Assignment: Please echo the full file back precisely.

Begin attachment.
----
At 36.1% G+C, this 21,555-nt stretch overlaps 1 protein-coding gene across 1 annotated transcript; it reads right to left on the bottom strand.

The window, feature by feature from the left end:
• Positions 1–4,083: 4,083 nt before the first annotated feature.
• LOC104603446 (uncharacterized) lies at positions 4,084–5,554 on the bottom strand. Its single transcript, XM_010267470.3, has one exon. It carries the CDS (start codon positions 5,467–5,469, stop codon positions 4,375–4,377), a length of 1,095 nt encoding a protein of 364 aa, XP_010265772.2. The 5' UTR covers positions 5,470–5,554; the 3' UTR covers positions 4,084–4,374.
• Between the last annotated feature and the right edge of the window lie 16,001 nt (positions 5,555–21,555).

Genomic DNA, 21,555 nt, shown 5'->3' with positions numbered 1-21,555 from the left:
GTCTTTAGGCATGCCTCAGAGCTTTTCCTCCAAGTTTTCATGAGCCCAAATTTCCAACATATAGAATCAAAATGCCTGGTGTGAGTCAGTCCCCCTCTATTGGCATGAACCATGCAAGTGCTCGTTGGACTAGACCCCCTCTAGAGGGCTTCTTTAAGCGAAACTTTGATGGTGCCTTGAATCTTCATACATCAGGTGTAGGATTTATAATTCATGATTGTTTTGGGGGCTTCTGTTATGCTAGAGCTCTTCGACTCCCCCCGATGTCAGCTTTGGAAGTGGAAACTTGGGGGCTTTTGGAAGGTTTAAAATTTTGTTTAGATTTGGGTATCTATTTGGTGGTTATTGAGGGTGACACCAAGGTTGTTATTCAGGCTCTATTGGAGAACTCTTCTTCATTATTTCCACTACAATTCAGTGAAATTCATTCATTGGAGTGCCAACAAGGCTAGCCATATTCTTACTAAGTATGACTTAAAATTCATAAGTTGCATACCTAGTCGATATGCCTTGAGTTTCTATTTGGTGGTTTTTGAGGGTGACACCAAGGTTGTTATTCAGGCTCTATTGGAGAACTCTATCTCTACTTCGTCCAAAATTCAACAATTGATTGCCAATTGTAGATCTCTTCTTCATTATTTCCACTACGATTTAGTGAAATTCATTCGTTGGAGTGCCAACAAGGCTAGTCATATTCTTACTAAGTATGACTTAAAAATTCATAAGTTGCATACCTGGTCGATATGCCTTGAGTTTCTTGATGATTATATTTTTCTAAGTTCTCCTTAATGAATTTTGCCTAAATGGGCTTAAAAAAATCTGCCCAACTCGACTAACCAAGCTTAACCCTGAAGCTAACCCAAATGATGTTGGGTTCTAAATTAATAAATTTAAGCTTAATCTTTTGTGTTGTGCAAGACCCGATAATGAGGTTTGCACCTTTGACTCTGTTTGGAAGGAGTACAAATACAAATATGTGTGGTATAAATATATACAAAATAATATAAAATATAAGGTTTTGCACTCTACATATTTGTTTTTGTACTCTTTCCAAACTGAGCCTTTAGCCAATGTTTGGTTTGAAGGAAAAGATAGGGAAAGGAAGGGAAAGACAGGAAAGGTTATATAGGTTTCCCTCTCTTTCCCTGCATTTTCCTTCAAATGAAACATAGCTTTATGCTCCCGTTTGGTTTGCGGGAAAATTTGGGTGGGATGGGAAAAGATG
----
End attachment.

At 36.1% G+C, this 21,555-nt stretch overlaps 1 protein-coding gene across 1 annotated transcript; it reads right to left on the bottom strand.

The window, feature by feature from the left end:
• Positions 1–4,083: 4,083 nt before the first annotated feature.
• LOC104603446 (uncharacterized) lies at positions 4,084–5,554 on the bottom strand. Its single transcript, XM_010267470.3, has one exon. It carries the CDS (start codon positions 5,467–5,469, stop codon positions 4,375–4,377), a length of 1,095 nt encoding a protein of 364 aa, XP_010265772.2. The 5' UTR covers positions 5,470–5,554; the 3' UTR covers positions 4,084–4,374.
• Between the last annotated feature and the right edge of the window lie 16,001 nt (positions 5,555–21,555).

Genomic DNA, 21,555 nt, shown 5'->3' with positions numbered 1-21,555 from the left:
GTCTTTAGGCATGCCTCAGAGCTTTTCCTCCAAGTTTTCATGAGCCCAAATTTCCAACATATAGAATCAAAATGCCTGGTGTGAGTCAGTCCCCCTCTATTGGCATGAACCATGCAAGTGCTCGTTGGACTAGACCCCCTCTAGAGGGCTTCTTTAAGCGAAACTTTGATGGTGCCTTGAATCTTCATACATCAGGTGTAGGATTTATAATTCATGATTGTTTTGGGGGCTTCTGTTATGCTAGAGCTCTTCGACTCCCCCCGATGTCAGCTTTGGAAGTGGAAACTTGGGGGCTTTTGGAAGGTTTAAAATTTTGTTTAGATTTGGGTATCTATTTGGTGGTTATTGAGGGTGACACCAAGGTTGTTATTCAGGCTCTATTGGAGAACTCTTCTTCATTATTTCCACTACAATTCAGTGAAATTCATTCATTGGAGTGCCAACAAGGCTAGCCATATTCTTACTAAGTATGACTTAAAATTCATAAGTTGCATACCTAGTCGATATGCCTTGAGTTTCTATTTGGTGGTTTTTGAGGGTGACACCAAGGTTGTTATTCAGGCTCTATTGGAGAACTCTATCTCTACTTCGTCCAAAATTCAACAATTGATTGCCAATTGTAGATCTCTTCTTCATTATTTCCACTACGATTTAGTGAAATTCATTCGTTGGAGTGCCAACAAGGCTAGTCATATTCTTACTAAGTATGACTTAAAAATTCATAAGTTGCATACCTGGTCGATATGCCTTGAGTTTCTTGATGATTATATTTTTCTAAGTTCTCCTTAATGAATTTTGCCTAAATGGGCTTAAAAAAATCTGCCCAACTCGACTAACCAAGCTTAACCCTGAAGCTAACCCAAATGATGTTGGGTTCTAAATTAATAAATTTAAGCTTAATCTTTTGTGTTGTGCAAGACCCGATAATGAGGTTTGCACCTTTGACTCTGTTTGGAAGGAGTACAAATACAAATATGTGTGGTATAAATATATACAAAATAATATAAAATATAAGGTTTTGCACTCTACATATTTGTTTTTGTACTCTTTCCAAACTGAGCCTTTAGCCAATGTTTGGTTTGAAGGAAAAGATAGGGAAAGGAAGGGAAAGACAGGAAAGGTTATATAGGTTTCCCTCTCTTTCCCTGCATTTTCCTTCAAATGAAACATAGCTTTATGCTCCCGTTTGGTTTGCGGGAAAATTTGGGTGGGATGGGAAAAGATG